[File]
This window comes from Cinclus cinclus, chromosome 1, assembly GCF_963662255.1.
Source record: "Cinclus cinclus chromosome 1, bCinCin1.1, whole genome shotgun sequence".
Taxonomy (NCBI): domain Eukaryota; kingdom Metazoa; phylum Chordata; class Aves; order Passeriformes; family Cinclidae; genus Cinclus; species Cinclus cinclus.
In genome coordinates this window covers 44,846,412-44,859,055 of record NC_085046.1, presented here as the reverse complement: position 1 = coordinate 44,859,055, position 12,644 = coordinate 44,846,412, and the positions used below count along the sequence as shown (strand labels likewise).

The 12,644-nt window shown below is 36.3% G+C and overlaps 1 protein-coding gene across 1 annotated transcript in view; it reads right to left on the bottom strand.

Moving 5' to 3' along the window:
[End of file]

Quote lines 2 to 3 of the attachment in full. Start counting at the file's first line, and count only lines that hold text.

Source record: "Cinclus cinclus chromosome 1, bCinCin1.1, whole genome shotgun sequence".
Taxonomy (NCBI): domain Eukaryota; kingdom Metazoa; phylum Chordata; class Aves; order Passeriformes; family Cinclidae; genus Cinclus; species Cinclus cinclus.